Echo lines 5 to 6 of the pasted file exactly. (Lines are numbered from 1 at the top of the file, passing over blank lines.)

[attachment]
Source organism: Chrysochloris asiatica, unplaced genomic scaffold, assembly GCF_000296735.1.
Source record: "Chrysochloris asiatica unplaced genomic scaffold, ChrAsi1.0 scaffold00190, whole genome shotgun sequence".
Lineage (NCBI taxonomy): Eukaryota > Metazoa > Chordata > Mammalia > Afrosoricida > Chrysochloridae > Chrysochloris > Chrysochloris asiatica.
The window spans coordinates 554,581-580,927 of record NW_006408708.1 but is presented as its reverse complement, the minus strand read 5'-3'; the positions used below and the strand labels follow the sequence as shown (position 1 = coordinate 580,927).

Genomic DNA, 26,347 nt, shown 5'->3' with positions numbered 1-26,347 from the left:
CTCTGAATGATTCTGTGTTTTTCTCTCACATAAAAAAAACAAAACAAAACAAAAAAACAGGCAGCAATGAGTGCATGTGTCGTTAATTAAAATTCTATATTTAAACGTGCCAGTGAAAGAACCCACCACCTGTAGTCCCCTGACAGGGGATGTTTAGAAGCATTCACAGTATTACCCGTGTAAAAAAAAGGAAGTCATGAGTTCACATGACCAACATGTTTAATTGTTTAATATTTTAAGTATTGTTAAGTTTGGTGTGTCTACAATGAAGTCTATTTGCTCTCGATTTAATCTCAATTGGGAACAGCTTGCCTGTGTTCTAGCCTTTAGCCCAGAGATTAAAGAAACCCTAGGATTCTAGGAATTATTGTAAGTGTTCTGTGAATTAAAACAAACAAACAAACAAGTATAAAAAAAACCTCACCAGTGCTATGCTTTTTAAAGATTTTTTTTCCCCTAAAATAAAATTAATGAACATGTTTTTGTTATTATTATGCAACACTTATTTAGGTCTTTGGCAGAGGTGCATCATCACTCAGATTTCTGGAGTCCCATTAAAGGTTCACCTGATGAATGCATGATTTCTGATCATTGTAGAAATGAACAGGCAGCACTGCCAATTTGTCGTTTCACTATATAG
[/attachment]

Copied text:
Genomic DNA, 26,347 nt, shown 5'->3' with positions numbered 1-26,347 from the left:
CTCTGAATGATTCTGTGTTTTTCTCTCACATAAAAAAAACAAAACAAAACAAAAAAACAGGCAGCAATGAGTGCATGTGTCGTTAATTAAAATTCTATATTTAAACGTGCCAGTGAAAGAACCCACCACCTGTAGTCCCCTGACAGGGGATGTTTAGAAGCATTCACAGTATTACCCGTGTAAAAAAAAGGAAGTCATGAGTTCACATGACCAACATGTTTAATTGTTTAATATTTTAAGTATTGTTAAGTTTGGTGTGTCTACAATGAAGTCTATTTGCTCTCGATTTAATCTCAATTGGGAACAGCTTGCCTGTGTTCTAGCCTTTAGCCCAGAGATTAAAGAAACCCTAGGATTCTAGGAATTATTGTAAGTGTTCTGTGAATTAAAACAAACAAACAAACAAGTATAAAAAAAACCTCACCAGTGCTATGCTTTTTAAAGATTTTTTTTCCCCTAAAATAAAATTAATGAACATGTTTTTGTTATTATTATGCAACACTTATTTAGGTCTTTGGCAGAGGTGCATCATCACTCAGATTTCTGGAGTCCCATTAAAGGTTCACCTGATGAATGCATGATTTCTGATCATTGTAGAAATGAACAGGCAGCACTGCCAATTTGTCGTTTCACTATATAG